Gauguin with the Kids: Tips from Seattle Art Museum Educators

reclining_tahitian_women_mediumBy Elisa Murray

Dazzling. Innovative. A “dual triumph of art and culture.” Those are just a few of the adjectives being thrown around to describe the new exhibition at Seattle Art Museum, Gauguin & Polynesia: An Elusive Paradise, which opened February 9 and runs through April 29. Years in the making, the exhibition displays close to 60 pieces from the last 17 years of the famed French painter’s life, alongside a collection of Polynesian art that inspired and influenced him. Seattle is the only U.S. stop for the exhibition.

Plus, Gauguin equals color. It’s gray Seattle winter. Of course you’re going to go. But should you bring the kids? If so, how to do it right? To find out, we asked Regan Pro, Manager of School and Educator Programs at Seattle Art Museum, for her tips on making a family visit to the exhibition a memorable one -- memorable in a wow-everyone-was-entertained-and-educated way, not in a my-screaming-toddler-ruined-everyone’s-Gauguin-show way.

What are some reasons to consider taking kids to an exhibit like Gauguin & Polynesia?

Bringing your child to the museum allows for opportunities to look together, build curiosity, and create a foundation for further learning and exploration. The more times kids visit the museum, the more comfortable they will feel as children and adults in museum spaces, and the more familiar they will be with interacting with art in many different spaces.

And it’s fun! Museums offer opportunities to have fun as a family and create memorable experiences together.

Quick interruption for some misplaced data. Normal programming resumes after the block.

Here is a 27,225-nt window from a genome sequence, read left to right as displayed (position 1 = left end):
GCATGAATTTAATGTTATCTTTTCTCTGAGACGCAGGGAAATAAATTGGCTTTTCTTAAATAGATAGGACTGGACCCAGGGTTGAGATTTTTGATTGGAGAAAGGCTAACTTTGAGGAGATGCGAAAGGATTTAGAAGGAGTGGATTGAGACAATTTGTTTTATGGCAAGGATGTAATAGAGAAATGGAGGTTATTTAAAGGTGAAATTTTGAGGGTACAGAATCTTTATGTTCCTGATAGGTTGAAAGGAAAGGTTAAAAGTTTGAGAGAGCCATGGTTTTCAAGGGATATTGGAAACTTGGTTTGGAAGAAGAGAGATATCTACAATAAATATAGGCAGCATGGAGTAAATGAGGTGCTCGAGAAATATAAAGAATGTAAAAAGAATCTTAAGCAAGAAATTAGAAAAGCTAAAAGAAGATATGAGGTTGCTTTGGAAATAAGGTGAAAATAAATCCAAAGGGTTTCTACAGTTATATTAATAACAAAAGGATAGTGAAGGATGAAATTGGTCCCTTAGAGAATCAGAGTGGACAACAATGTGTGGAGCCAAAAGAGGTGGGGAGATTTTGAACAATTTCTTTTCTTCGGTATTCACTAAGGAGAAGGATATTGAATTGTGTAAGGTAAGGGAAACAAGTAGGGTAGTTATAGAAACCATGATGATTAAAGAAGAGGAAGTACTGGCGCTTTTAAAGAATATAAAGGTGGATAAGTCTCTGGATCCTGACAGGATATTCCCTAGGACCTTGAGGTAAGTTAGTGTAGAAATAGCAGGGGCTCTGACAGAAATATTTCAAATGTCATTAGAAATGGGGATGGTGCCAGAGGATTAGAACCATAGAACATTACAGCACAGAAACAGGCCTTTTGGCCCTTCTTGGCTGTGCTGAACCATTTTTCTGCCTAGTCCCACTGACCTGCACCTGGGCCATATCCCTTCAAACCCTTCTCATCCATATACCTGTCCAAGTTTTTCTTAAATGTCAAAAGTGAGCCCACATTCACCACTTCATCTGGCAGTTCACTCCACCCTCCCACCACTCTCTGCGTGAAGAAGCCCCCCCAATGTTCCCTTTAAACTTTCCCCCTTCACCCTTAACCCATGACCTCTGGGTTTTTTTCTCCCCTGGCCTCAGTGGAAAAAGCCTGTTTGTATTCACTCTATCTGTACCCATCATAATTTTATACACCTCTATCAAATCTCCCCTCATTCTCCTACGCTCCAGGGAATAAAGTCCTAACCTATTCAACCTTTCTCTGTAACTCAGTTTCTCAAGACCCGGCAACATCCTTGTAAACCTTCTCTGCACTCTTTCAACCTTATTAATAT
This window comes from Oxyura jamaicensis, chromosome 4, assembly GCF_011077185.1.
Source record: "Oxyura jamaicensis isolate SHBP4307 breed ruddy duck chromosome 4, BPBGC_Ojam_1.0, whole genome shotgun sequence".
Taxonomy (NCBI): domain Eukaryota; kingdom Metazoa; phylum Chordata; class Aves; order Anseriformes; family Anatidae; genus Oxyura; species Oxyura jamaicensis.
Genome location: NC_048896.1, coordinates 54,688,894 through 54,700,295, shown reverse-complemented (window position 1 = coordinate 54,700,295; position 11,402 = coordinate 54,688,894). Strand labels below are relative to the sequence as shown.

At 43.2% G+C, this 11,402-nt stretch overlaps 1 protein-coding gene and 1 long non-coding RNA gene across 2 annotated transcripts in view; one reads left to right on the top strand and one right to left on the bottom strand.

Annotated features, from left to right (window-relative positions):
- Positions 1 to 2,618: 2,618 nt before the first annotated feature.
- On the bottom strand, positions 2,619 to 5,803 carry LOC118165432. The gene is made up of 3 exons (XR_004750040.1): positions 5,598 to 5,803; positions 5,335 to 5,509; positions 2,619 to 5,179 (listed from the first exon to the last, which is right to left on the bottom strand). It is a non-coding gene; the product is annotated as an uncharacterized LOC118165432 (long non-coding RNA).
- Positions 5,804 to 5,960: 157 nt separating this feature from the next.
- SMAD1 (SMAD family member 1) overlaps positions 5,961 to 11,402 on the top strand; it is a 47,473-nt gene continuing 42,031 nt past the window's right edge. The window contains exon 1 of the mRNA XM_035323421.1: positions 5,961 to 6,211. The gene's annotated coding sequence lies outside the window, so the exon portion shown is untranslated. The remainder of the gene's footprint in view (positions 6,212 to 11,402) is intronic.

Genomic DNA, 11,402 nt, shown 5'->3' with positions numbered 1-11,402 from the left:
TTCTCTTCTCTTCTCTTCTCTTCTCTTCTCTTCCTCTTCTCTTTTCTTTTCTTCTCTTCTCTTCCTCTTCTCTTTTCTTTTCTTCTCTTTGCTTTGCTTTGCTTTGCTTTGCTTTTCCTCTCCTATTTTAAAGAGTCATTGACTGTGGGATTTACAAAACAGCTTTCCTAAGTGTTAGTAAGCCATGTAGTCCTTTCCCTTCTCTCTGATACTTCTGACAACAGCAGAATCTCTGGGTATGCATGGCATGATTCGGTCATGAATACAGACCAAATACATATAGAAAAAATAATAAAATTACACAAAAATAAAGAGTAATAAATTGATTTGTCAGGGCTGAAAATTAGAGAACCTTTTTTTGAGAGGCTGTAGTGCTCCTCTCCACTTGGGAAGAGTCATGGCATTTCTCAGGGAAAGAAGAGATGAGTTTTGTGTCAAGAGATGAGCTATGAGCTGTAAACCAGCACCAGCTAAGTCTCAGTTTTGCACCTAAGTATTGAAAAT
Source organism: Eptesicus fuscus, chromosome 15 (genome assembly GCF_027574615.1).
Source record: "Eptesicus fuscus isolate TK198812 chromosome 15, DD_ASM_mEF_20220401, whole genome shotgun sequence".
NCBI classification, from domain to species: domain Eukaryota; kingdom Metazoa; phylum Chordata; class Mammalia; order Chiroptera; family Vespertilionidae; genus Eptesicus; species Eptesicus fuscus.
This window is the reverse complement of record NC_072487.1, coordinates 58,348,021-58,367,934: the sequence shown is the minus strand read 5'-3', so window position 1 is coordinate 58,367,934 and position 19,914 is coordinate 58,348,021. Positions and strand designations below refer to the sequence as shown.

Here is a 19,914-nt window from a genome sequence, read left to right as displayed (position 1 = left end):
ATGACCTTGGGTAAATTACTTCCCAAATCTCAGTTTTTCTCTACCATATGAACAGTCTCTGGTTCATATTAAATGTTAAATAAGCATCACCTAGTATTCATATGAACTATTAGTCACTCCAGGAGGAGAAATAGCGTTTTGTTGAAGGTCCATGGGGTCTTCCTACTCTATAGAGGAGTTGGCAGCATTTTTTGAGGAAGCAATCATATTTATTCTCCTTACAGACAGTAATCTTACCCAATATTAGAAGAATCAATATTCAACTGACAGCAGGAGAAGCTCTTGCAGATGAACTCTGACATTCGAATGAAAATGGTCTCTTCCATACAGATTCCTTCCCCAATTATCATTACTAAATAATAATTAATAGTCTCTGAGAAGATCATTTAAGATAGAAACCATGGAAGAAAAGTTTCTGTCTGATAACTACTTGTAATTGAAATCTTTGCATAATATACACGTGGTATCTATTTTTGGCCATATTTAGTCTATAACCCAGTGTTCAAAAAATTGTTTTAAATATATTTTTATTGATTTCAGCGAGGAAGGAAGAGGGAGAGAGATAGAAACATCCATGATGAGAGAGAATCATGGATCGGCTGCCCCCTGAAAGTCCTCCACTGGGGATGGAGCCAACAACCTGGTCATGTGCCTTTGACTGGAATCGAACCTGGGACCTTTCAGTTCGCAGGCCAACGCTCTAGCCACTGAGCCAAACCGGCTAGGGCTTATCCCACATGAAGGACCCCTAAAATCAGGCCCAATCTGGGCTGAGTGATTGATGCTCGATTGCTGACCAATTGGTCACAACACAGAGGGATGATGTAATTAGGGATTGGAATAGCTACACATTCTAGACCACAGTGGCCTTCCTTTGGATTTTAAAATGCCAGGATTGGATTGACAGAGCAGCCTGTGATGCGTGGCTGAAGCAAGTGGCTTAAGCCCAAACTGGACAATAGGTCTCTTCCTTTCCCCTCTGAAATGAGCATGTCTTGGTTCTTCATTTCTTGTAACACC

What are strategies for seeing this type of exhibit with kids?

- Build from their interest. Let kids select and direct which works of art they want to visit.

- Pace yourself. Avoid museum fatigue! Choose just a few works to look at and don’t attempt to see or do too much.

- Ask questions. Prompt kids to look closely by asking them questions. What interests you about this work of art? What do you think is going on here? What questions do you have? What does it remind you of?

- Be aware of policies. Help remind young visitors not to touch works of art and help them understand why this is important (touching can damage works of art, and we want to preserve them for kids in the future to see and enjoy). Asking them to hold your hand or keep their hands in their pockets can help fight the impulse to touch.

- Sit down. Most museums, SAM included, allow kids to sit on the floor or benches in front of works of art. This is a much easier way to promote a longer look (and might give you a new perspective!).

- Respond creatively. Many museums allow sketchpads and pencils in the galleries and/or have studio spaces in the building for visitors such as SAM’s Chase Open Studio (on Level 2).

- Attend a family program. SAM’s family events provide interactive activities, performances and opportunities for kids to engage with the museum at their level. Many programs are free!

What are specific strategies for families with younger kids?

SAM toddler play area
Test-driving SAM's toddler play area

Take the time to look and then create using the free creative spaces available at the museum. Make art in the Chase Open Studio (on the second floor), read and play in the Knudsen Family Room (in the South Building on the third floor), or bring your toddlers to the SAMVA terrace (the area adjacent to the First Avenue and University St. entrance) to sketch, build and play. Take a break between viewing pieces of art.

[Editor’s note: Based on my experience of taking my two-year-old to the exhibit, I’d recommend not taking very young children to Gauguin, at least on crowded weekends. However, you could easily do a parent hand-off – keeping the LO busy in one of the family areas or staring at the cars hanging from the ceiling -- while each of you does a tour. And other parts of the museum are fair game, possibly even less crowded than usual because most folks are drawn to the special exhibit.]